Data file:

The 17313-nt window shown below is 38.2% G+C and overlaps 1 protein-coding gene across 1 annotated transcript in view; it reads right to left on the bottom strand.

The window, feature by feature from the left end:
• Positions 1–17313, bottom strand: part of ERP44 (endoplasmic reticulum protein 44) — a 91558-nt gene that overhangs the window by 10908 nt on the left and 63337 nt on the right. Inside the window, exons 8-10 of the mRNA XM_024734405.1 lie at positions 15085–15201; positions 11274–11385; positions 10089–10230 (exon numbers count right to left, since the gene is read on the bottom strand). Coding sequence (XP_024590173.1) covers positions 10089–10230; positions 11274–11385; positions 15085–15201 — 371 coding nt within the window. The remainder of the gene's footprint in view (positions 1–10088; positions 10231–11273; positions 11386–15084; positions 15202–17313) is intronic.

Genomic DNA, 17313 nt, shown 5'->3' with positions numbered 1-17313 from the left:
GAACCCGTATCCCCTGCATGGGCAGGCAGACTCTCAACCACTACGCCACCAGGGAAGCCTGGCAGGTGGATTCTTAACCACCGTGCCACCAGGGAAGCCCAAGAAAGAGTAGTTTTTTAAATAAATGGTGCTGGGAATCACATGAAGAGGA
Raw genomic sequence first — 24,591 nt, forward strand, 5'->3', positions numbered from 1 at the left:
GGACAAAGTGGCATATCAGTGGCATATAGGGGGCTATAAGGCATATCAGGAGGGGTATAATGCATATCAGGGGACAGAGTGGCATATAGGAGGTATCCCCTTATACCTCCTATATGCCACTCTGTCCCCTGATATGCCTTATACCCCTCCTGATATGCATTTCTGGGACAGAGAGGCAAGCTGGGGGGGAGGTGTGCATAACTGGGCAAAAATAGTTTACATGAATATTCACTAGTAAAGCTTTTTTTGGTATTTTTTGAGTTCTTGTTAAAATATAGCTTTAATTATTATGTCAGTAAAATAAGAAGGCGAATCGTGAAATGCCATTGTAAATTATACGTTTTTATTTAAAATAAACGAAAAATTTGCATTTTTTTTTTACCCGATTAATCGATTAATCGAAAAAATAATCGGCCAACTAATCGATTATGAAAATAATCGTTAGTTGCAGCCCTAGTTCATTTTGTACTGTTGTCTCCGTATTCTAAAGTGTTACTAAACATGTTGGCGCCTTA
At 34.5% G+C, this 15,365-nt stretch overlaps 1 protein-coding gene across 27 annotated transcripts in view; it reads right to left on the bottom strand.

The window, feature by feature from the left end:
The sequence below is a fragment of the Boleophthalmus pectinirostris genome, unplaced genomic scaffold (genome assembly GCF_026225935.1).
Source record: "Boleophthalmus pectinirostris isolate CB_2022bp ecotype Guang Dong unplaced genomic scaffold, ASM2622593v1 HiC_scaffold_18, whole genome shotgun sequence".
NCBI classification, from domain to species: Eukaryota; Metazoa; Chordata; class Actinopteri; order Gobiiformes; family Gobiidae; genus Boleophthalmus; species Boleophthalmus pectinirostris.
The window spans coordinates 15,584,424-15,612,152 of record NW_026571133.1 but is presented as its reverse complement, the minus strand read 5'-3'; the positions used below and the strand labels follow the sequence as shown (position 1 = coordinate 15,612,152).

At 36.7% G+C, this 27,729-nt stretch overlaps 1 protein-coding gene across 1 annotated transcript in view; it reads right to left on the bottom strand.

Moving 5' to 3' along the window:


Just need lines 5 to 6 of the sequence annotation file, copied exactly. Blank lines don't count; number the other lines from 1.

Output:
GAACCCGTATCCCCTGCATGGGCAGGCAGACTCTCAACCACTACGCCACCAGGGAAGCCTGGCAGGTGGATTCTTAACCACCGTGCCACCAGGGAAGCCCAAGAAAGAGTAGTTTTTTAAATAAATGGTGCTGGGAATCACATGAAGAGGA
Raw genomic sequence first — 24,591 nt, forward strand, 5'->3', positions numbered from 1 at the left: